PARIS -- History's web has snared events of the past two weeks and left them exposed in close proximity in its threads. The resulting pattern suggests that we live in a world radically different and more threatening than the one we inhabited just a few days ago -- a world in which American influence and prosperity are on the decline.
The wild gyrations of the stock market, the dollar and interest rates created political winners and losers as well as financial ones. American prestige and leadership were marked down sharply abroad in a reaction that not even the current market rebound and the Dec. 7 Soviet-American summit are likely to overcome.
Lingering damage has been done to the idea that U.S.-style free markets represent the irresistible wave of the future for the rest of the world. In Britain and France, conservative prime ministers who have proudly promoted the sale of stock market shares in denationalized firms to the populace as a way of spreading capitalism (and boosting their own political fortunes) suddenly have egg all over their faces.
Left-of-center parties are seeing their only recently discredited policies of strong market regulation and control of the economy take on new life as a result of what is being portrayed even by the conservatives as an American-caused debacle. Since leftist governments then in power took the brunt of the political fallout of the 1979 oil shock, they are savoring this potential reversal.
Seen from abroad, America seemed mesmerized by the Wall Street crash, the sudden lurches in the Soviet-American dialogue on arms control and the failure of a weakened president to get the Supreme Court justice of his choice. This spurred efforts to develop alternatives to dependence on American leadership.
Bonn and Paris escalated discussion of French-German cooperation on nuclear strategy, which has always been a coded way for the West Germans to express doubts about U.S. security policies that they cannot voice directly. (Neither government has any interest in the subject on its own merits.) In The Hague, seven West European nations issued their own security declaration in an implicit vote of diminished confidence in American abilities and commitments.
In the Persian Gulf, Kuwait watched in dismay as the United States declined to retaliate for an Iranian attack on a vital Kuwaiti oil terminal. The Kuwaitis then let it be known they were deeply involved in discussions with Egypt about providing military protection for the sheikdom in return for a massive economic aid program.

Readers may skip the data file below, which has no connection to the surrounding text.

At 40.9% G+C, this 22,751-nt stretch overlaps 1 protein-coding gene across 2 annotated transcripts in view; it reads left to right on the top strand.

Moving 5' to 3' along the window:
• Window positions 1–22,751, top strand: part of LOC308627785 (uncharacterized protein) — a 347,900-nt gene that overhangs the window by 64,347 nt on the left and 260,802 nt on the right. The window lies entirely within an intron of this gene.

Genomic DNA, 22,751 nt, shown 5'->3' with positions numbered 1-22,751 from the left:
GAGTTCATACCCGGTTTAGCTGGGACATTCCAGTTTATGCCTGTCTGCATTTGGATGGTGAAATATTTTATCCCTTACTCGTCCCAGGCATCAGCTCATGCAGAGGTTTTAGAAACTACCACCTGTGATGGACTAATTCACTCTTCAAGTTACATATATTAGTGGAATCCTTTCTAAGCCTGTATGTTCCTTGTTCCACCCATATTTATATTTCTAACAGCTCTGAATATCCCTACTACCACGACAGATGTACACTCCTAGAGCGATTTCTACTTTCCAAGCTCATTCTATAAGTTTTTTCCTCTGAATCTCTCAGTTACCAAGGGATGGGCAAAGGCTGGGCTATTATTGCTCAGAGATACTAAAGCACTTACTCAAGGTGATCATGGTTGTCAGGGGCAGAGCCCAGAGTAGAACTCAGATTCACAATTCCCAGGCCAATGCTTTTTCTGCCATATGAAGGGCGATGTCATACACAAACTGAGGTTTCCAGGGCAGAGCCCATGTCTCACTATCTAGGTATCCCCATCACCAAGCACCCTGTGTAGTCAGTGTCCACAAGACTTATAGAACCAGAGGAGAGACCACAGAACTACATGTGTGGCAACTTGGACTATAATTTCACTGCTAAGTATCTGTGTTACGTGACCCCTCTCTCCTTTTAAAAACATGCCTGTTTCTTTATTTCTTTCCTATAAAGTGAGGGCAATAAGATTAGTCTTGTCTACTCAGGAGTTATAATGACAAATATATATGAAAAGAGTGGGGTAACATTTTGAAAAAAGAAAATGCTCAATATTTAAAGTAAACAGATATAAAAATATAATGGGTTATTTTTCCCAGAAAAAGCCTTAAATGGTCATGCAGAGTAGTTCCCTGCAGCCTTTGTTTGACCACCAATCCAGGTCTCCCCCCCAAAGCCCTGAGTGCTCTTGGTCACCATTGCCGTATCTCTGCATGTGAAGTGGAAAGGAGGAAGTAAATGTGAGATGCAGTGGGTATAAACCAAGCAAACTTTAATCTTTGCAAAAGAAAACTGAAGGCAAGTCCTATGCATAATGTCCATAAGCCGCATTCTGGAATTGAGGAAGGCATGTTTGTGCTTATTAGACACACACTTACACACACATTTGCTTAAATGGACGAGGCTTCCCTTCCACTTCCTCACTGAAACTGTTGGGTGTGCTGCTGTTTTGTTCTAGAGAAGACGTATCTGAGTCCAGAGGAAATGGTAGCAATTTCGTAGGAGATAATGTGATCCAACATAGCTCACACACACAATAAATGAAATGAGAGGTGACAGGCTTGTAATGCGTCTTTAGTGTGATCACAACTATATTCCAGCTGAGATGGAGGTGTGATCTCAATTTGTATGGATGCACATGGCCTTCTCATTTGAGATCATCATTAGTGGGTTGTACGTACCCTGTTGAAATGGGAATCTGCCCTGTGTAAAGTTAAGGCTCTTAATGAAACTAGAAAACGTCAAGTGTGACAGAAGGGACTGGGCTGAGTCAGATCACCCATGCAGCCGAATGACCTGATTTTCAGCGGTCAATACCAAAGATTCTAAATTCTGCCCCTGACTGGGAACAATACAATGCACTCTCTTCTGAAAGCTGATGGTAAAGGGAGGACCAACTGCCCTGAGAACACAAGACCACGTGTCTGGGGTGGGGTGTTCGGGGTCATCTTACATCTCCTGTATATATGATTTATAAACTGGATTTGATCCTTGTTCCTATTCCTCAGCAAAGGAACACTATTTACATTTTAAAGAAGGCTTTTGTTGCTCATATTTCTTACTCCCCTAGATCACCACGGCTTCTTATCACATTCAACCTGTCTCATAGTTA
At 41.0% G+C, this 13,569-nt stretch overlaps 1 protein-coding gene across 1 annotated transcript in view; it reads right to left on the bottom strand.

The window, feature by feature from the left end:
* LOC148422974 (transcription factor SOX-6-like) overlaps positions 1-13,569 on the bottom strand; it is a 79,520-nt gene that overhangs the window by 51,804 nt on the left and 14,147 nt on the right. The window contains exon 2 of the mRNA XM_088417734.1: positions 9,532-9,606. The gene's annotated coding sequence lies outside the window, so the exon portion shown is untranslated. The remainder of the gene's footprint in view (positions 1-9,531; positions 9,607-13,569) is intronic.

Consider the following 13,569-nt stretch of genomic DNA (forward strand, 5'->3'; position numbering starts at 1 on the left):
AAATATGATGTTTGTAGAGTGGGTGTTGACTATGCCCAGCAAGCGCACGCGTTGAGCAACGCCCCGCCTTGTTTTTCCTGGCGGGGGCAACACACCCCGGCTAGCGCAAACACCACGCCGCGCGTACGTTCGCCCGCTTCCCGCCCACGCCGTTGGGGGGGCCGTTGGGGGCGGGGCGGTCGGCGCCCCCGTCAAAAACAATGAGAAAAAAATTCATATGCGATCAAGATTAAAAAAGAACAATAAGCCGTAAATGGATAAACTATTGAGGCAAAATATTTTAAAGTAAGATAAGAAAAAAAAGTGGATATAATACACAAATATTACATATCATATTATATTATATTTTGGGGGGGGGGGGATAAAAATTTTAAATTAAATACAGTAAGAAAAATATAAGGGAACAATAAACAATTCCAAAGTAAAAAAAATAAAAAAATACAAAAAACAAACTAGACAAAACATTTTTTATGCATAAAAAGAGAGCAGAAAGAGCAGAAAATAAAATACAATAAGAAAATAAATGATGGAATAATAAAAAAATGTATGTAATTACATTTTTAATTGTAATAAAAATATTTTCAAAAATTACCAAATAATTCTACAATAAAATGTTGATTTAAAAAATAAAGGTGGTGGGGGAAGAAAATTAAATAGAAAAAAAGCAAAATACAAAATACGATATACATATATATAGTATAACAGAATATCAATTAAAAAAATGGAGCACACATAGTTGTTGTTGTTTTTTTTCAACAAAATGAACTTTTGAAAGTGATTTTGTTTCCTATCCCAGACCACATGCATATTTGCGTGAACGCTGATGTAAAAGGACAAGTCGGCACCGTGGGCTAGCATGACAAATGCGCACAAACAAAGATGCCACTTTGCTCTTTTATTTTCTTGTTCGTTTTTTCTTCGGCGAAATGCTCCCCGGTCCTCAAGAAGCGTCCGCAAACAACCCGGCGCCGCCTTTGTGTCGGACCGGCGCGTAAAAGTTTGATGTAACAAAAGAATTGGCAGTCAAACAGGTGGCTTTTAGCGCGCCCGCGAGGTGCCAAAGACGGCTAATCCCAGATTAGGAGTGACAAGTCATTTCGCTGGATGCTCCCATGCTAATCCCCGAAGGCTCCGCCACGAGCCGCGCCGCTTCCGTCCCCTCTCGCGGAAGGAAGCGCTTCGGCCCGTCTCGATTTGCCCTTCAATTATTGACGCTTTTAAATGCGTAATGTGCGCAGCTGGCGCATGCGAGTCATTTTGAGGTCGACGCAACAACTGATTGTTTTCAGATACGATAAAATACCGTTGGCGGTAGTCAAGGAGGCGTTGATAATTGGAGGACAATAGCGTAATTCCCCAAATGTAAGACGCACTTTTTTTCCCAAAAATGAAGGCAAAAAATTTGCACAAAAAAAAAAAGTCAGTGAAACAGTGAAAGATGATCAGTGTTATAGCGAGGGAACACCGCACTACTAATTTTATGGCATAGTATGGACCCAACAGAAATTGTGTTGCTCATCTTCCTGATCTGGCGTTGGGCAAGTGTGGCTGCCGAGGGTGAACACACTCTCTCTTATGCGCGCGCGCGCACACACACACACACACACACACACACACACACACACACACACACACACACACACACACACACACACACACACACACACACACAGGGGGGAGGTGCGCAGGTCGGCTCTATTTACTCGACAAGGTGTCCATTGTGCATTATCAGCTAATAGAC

The American decision to show restraint at this point was, in fact, prudent. The well conceptualized U.S. retaliatory strike against an Iranian oil platform the week before also deserves praise rather than criticism. But, however sensible in their own terms, such actions cannot be separated out from the overall failure of overwhelming American military force to calm the Persian Gulf and the impact of the financial crash on the use of American power abroad.
The image of U.S. Navy gunners shooting up a deserted Iranian platform at about the time world stock markets began to crash now symbolizes the refusal of this administration to match its open-ended military ambitions with its diminishing economic autonomy. It is Reagan's unintended version of Conrad's gunboat senselessly lobbing shells into the African interior in "Heart of Darkness."
A current but uncelebrated anniversary helps demonstrate that the transition that lies ahead can be shaped into something that benefits America and the countries that share its values and economic system. It is just 30 years ago that colonial Europe began its final retreat, as the Gold Coast became Ghana. Ousted settlers and conservative politicians at home predicted disaster as European markets lost their guaranteed supplies of rubber, cocoa, diamonds, peanuts and other commodities from Africa and Asia, in terms as dire as anything being voiced now about America's future.
Today in the prosperous and sophisticated cities of Europe it is hard to remember what the fuss was about. Gradually freed of the burdens of colonialism, the Europeans plunged into the Common Market, which also began in 1957, and sped through a transition in which they became less important in running the world's affairs but more attuned to the needs of their own societies.
Two weeks of turmoil have made it clear that something like that lies ahead for America. The task now is to manage that transition to our advantage.